Red tape fans crisis flames
A SOUTHERN Downs rural fire-fighter claims new communications procedures could delay getting the message to those who need it in time when bushfire strikes.
With more than 40 years of experience, the firefighter – who wished not to be named – was recently alerted to documents he firstly believed to be a joke and said he thought they could have an impact on people’s lives.
A nine-page standing order was issued on March 1 by the Queensland Fire and Rescue Service (QFRS) with detailed procedures on how to disperse community information during emergency incidents.
“This is more about the fire service covering their own back rather than getting a timely warning out to those who need it,” the firefighter told the Daily News.
The document states the incident controller – the officer in charge on the ground – is to identify the need for community information but the firefighter said they would not have time to follow the procedures step by step before issuing the warnings.
A flow chart which is meant to simplify the process has 10 different steps to take before issuing a media release and eight steps to follow if they decide to send out an emergency alert message.
“It’s the mass of it that is the issue. All he (the incident controller) really has got to do is tell Joe to tell those people to get out of there,” he said. “Now he has to go through this whole procedure before he is permitted to do that.
“From the inquiry into the Black Saturday fires it appears that local firefighters were aware of the need to evacuate townships but were not permitted to do so because the information had to be channelled through procedures similar to the ones in this standing order.”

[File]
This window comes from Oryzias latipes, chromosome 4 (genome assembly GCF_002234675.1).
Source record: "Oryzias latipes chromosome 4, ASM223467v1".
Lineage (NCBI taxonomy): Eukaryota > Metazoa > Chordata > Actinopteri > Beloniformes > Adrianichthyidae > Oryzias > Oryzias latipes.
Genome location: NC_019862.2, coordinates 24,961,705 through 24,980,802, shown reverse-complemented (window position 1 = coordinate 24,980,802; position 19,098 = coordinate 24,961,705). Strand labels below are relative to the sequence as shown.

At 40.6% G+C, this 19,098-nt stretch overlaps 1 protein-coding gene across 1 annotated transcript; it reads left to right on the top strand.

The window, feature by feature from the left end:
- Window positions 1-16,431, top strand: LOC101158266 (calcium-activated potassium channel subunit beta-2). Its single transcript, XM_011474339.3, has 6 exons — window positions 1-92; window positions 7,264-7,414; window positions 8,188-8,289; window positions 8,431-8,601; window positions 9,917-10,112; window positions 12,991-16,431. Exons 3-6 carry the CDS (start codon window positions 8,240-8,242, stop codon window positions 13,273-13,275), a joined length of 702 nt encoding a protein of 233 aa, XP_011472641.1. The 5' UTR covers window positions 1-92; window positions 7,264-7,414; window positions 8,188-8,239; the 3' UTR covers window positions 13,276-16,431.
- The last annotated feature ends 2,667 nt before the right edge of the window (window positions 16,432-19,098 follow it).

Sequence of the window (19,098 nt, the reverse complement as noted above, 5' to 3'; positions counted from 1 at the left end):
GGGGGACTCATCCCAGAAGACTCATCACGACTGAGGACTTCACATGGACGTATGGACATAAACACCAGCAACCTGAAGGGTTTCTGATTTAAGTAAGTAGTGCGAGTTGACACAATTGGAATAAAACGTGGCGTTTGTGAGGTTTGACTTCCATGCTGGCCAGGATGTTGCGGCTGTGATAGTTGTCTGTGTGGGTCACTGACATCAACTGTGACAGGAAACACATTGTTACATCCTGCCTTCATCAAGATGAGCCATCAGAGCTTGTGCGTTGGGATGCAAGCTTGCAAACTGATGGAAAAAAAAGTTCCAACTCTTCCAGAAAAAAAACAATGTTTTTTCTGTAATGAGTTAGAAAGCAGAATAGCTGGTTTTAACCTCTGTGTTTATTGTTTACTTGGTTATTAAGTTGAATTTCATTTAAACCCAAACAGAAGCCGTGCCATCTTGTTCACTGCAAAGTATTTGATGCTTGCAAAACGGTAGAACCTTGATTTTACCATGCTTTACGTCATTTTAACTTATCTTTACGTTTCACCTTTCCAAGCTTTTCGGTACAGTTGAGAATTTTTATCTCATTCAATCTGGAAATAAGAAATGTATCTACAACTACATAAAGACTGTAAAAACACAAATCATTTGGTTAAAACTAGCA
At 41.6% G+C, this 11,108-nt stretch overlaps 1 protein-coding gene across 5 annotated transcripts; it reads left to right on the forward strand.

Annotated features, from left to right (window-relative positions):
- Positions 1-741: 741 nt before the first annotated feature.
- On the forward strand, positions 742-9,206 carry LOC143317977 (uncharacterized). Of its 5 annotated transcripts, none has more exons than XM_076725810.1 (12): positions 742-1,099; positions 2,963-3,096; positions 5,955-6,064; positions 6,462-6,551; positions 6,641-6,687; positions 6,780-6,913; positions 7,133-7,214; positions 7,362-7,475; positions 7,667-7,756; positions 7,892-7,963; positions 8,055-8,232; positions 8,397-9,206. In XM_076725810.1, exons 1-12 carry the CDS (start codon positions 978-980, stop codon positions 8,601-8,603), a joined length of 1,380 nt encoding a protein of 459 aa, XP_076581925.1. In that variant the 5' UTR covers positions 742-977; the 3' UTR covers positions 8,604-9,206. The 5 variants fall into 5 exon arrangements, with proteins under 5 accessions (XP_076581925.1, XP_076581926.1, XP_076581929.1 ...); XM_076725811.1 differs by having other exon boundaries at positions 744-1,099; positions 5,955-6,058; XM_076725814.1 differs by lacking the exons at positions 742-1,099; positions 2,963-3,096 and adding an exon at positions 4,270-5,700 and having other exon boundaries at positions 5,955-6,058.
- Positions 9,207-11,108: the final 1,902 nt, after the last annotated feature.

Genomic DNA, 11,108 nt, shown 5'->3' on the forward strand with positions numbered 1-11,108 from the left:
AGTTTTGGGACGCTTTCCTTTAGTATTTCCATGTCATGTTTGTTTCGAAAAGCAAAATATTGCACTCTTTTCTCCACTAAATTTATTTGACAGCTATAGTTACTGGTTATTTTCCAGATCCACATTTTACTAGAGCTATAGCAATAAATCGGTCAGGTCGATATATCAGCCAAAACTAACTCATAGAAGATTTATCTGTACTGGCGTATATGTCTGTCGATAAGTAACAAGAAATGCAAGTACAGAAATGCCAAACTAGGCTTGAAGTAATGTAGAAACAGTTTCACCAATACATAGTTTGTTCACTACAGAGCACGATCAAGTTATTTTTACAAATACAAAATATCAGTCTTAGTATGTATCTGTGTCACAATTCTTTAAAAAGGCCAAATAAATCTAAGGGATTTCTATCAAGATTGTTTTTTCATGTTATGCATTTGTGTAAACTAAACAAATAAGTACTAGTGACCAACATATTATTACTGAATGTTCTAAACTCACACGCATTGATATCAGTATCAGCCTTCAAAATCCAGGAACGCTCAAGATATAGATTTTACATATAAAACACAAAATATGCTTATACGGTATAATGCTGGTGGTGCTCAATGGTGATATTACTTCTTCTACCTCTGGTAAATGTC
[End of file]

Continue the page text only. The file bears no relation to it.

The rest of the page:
He said the delay in the warnings reaching those people possibly contributed to the death toll on Black Saturday last February.
“I am concerned people struggling with the piece of paper may not be able to issue timely warnings,” the firefighter said.
With Southern Downs residents still looking to set up home in the bush, the concerned firefighter said he was worried their lives could be under threat in the future.
“I am not against there being a procedure for managing the release of information but there is no need for it to be so encompassing,” he said.
Inspector for QFRS operations Bruce Ehrlich said people would still receive very timely warnings in the event of a bushfire.
“We have staff now on hand, incident management teams whose role is to undertake the generation and distribution of advice such as community warnings,” Insp Ehrlich said.
Insp Ehrlich said these teams would be on the ground at a serious incident and would be in constant contact with the firefighters at the front-line if there was a threat to lives, homes or other assets.
“We also look at current conditions and what structures may be impacted by the fire. Dedicated staff would be issuing a community warning or advising,” he said.
Insp Ehrlich said with the team on the ground the firefighters’ responsibility would be to focus on the fire and keep it under control.
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In case of fire...
To issue a media release in an emergency –
Incident controller contacts Firecom to request assistance
Firecom contacts Media and Corporate Communications (MACC) and then notifies Regional Assistant Commissioner
MACC obtains information to develop a media release
MACC confirms contact with Regional Assistant Commissioner
MACC issues approved media release
MACC provides copy of media release to Firecom and regional Assistant Commissioner
Incident controller to include issue of media release in incident reporting protocols
Planning Unit contacts MACC for assistance and support as necessary